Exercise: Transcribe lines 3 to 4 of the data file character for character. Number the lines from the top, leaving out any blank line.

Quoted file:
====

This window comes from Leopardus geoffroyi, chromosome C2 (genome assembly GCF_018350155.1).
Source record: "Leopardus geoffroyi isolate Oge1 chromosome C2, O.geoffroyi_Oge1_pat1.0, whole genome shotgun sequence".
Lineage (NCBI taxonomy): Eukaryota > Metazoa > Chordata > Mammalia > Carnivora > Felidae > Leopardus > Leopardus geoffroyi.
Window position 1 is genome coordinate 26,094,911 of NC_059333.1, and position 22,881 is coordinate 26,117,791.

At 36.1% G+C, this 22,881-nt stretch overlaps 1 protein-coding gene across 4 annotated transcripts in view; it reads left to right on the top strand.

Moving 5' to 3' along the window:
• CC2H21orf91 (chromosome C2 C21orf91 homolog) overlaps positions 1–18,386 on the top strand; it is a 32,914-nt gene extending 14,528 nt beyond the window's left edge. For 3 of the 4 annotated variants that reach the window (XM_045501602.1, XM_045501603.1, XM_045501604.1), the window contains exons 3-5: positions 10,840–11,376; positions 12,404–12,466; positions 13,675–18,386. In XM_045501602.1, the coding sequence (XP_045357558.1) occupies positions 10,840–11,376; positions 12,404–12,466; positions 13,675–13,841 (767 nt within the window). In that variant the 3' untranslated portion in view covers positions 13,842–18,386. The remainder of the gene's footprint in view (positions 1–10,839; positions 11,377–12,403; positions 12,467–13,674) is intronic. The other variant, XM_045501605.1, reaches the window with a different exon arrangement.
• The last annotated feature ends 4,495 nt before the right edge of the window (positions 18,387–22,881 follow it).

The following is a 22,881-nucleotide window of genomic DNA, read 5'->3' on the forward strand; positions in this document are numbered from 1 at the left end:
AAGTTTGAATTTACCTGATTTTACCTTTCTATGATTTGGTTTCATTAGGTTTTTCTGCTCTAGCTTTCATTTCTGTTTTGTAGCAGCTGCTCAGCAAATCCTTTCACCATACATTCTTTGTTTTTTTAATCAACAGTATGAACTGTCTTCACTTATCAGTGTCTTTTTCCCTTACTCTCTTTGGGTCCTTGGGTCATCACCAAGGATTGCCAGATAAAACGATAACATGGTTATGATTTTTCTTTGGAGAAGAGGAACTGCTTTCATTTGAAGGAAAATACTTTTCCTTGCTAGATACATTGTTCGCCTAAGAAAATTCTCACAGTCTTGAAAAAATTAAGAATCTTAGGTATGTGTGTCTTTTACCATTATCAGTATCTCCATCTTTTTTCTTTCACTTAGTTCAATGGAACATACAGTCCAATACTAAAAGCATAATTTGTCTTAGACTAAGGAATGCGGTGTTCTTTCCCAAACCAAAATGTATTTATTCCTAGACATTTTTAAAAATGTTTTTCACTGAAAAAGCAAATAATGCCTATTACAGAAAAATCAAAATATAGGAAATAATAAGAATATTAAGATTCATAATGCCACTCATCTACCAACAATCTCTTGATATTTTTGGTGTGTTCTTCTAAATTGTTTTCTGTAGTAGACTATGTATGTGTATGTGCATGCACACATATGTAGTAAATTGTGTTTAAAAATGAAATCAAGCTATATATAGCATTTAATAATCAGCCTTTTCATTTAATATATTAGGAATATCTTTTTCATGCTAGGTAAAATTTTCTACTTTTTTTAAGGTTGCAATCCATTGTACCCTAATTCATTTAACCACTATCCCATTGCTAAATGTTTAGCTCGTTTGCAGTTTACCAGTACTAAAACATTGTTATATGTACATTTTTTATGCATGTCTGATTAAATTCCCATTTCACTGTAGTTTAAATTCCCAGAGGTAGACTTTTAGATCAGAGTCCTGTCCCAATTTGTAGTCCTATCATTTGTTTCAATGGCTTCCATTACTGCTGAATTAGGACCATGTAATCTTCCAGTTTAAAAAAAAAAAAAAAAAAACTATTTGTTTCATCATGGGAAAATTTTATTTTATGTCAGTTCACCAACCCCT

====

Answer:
Lineage (NCBI taxonomy): Eukaryota > Metazoa > Chordata > Mammalia > Carnivora > Felidae > Leopardus > Leopardus geoffroyi.
Window position 1 is genome coordinate 26,094,911 of NC_059333.1, and position 22,881 is coordinate 26,117,791.